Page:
3.0 out of 5 stars
Great first impressions, horrible after taste, Jan. 6 2012
I'll say this right now: Jack has done his homework. He has listed pages of references to get a good picture on how our economic history looks like.
With that being said, The History of Money is a narrative-style book that starts out with the sacrifices of the Aztecs and ends it with our modern use of electronic money. What separates this book from other historical books is it tries to mix third-person scenarios with historical facts, instead of the typical dry point format that we are used to seeing in other history books. In the end, this concept ends up being a double edged sword for the book.
To give you a brief example of what I mean, there is a chapter that talks about the inflation with the Pesos. Whereas a normal history book will state facts, Jack decided to set the stage by describing the life of a South American country using Pesos during a hyperinflation period. He describes how the locals would constantly struggle and switch between American money and Pesos. He talks about how loans were never given out because the next day they could be useless. With this type of writing style in a history book, we get a better visualization of how these people struggled in tough economic times and see the world in their shoes.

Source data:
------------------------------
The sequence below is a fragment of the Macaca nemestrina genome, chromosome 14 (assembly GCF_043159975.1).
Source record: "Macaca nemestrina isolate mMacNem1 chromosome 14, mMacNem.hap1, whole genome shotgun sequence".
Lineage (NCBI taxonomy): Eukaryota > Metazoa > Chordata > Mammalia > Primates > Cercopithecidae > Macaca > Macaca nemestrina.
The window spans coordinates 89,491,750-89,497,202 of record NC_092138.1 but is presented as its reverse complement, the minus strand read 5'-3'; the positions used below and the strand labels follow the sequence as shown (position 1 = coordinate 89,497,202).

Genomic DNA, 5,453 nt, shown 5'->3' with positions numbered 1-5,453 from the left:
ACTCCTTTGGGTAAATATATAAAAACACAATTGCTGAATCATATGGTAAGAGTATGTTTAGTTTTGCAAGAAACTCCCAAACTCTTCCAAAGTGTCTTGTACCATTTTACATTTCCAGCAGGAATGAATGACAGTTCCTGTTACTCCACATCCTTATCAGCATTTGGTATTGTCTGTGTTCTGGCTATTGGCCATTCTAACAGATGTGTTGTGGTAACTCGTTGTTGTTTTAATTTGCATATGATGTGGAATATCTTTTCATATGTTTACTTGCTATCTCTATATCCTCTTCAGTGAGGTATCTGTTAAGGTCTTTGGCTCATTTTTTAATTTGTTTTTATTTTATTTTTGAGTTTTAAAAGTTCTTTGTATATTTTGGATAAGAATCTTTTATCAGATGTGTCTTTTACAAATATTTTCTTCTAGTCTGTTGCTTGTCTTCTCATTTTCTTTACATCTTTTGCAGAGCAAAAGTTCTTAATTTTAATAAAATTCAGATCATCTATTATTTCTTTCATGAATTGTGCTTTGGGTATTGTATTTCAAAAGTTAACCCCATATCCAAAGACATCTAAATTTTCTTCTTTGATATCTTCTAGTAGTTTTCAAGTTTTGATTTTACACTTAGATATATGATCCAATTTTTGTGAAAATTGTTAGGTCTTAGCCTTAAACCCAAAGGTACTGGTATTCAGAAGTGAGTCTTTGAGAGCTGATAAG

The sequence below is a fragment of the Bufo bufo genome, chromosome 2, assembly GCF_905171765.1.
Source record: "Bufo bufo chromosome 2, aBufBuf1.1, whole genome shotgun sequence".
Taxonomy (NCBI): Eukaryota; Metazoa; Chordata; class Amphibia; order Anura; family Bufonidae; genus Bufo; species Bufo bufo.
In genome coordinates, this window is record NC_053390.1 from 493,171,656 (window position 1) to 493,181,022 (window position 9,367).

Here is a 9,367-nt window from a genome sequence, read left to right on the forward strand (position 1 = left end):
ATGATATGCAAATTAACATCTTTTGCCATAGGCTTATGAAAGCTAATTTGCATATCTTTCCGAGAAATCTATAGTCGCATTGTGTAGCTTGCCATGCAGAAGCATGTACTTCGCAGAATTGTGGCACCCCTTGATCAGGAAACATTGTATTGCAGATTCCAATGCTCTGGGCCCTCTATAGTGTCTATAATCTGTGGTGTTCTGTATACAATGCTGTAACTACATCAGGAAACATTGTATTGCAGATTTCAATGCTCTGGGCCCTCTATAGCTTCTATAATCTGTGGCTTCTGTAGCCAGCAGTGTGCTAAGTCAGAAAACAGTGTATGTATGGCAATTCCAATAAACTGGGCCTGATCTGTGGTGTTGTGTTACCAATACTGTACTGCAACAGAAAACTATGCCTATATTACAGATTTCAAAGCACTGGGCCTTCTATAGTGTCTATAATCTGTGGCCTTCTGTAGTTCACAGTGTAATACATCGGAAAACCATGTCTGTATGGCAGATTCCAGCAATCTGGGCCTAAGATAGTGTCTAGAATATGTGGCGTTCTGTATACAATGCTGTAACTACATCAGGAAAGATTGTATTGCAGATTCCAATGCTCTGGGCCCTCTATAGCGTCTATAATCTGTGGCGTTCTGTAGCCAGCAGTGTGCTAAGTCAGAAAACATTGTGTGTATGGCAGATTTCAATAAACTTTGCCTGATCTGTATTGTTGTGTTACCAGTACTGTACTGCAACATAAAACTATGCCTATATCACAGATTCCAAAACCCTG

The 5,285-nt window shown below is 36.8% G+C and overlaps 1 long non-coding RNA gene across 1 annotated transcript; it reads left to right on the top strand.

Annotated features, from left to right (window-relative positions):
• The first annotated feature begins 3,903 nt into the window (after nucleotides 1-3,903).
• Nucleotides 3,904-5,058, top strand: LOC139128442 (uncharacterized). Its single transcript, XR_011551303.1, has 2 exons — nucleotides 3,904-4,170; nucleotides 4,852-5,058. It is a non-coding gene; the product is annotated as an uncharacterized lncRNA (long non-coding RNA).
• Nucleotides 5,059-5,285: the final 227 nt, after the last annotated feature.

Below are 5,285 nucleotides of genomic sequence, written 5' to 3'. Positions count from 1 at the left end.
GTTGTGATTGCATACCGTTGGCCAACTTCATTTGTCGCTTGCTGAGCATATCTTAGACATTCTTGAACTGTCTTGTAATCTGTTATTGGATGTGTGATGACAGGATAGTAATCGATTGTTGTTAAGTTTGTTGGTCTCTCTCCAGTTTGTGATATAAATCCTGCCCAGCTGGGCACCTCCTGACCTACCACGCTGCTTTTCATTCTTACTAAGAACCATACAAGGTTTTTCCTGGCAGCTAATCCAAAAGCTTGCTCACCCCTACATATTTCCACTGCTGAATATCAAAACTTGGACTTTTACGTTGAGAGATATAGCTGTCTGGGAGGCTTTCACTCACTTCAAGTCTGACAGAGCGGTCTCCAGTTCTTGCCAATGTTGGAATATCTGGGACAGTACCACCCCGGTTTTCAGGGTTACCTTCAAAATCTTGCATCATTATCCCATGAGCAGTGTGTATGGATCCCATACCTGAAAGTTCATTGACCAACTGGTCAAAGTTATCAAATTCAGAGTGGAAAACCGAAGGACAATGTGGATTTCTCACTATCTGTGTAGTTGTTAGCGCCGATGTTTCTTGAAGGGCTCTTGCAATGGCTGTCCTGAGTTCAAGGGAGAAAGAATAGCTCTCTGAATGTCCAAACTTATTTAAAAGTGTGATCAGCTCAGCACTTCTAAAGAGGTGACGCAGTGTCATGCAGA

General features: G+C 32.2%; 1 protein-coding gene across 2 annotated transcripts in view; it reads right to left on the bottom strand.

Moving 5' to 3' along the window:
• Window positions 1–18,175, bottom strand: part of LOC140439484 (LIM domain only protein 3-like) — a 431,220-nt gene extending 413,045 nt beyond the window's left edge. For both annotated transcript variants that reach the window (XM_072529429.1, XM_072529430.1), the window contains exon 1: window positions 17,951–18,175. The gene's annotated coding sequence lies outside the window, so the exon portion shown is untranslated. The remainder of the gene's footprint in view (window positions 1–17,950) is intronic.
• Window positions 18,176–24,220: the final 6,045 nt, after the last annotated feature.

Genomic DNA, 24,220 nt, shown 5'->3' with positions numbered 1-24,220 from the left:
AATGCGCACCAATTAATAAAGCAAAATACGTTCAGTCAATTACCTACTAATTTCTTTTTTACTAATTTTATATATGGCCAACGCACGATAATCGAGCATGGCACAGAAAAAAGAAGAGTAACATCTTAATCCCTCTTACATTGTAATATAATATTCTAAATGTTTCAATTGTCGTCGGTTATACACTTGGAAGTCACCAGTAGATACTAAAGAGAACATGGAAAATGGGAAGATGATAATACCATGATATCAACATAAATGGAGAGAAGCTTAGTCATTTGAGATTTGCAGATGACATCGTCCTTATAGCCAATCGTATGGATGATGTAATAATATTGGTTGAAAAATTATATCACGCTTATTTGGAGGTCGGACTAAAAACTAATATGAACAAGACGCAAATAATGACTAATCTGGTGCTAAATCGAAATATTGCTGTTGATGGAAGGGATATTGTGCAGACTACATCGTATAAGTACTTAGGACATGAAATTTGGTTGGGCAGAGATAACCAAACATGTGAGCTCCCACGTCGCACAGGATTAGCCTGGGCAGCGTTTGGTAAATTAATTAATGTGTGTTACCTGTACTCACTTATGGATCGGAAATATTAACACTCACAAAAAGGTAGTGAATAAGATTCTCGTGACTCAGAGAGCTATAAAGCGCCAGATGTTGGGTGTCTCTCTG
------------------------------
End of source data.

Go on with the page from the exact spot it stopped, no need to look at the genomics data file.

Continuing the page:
The problem is, Jack takes this unique concept and runs far too long with it. Perhaps if Jack got an editor, this could've been relieved. Some of these stories take far too long to describe simple concepts and near the end of the book, I was getting annoyed with it because of the redundant paragraphs and unorganized thoughts.
However, despite this, this is a book I would recommend if you are interested in the history of money use in human history. Just be prepared for a struggle towards the end with Jack's unabridged thoughts.